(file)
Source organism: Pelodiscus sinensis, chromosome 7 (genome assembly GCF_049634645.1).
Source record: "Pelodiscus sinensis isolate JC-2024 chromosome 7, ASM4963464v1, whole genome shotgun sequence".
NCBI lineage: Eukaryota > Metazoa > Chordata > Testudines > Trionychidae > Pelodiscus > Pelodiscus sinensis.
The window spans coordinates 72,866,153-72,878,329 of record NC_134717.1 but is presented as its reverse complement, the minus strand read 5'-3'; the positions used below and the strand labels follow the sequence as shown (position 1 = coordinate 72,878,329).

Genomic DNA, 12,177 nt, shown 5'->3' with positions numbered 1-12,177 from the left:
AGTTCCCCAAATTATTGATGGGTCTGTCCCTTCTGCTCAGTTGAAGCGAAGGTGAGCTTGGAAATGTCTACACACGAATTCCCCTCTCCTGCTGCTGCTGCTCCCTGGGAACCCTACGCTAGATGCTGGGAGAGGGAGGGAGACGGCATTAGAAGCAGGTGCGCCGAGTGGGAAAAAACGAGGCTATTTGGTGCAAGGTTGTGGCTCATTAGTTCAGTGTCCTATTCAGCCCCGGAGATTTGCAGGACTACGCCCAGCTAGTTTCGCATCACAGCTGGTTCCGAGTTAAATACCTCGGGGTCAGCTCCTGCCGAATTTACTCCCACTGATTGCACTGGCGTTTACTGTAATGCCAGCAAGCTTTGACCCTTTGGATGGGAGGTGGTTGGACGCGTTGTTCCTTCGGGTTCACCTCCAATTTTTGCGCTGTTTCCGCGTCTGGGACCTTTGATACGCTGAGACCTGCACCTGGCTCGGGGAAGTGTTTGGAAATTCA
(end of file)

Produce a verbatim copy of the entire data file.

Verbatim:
Source organism: Pelodiscus sinensis, chromosome 7 (genome assembly GCF_049634645.1).
Source record: "Pelodiscus sinensis isolate JC-2024 chromosome 7, ASM4963464v1, whole genome shotgun sequence".
NCBI lineage: Eukaryota > Metazoa > Chordata > Testudines > Trionychidae > Pelodiscus > Pelodiscus sinensis.
The window spans coordinates 72,866,153-72,878,329 of record NC_134717.1 but is presented as its reverse complement, the minus strand read 5'-3'; the positions used below and the strand labels follow the sequence as shown (position 1 = coordinate 72,878,329).

Genomic DNA, 12,177 nt, shown 5'->3' with positions numbered 1-12,177 from the left:
AGTTCCCCAAATTATTGATGGGTCTGTCCCTTCTGCTCAGTTGAAGCGAAGGTGAGCTTGGAAATGTCTACACACGAATTCCCCTCTCCTGCTGCTGCTGCTCCCTGGGAACCCTACGCTAGATGCTGGGAGAGGGAGGGAGACGGCATTAGAAGCAGGTGCGCCGAGTGGGAAAAAACGAGGCTATTTGGTGCAAGGTTGTGGCTCATTAGTTCAGTGTCCTATTCAGCCCCGGAGATTTGCAGGACTACGCCCAGCTAGTTTCGCATCACAGCTGGTTCCGAGTTAAATACCTCGGGGTCAGCTCCTGCCGAATTTACTCCCACTGATTGCACTGGCGTTTACTGTAATGCCAGCAAGCTTTGACCCTTTGGATGGGAGGTGGTTGGACGCGTTGTTCCTTCGGGTTCACCTCCAATTTTTGCGCTGTTTCCGCGTCTGGGACCTTTGATACGCTGAGACCTGCACCTGGCTCGGGGAAGTGTTTGGAAATTCA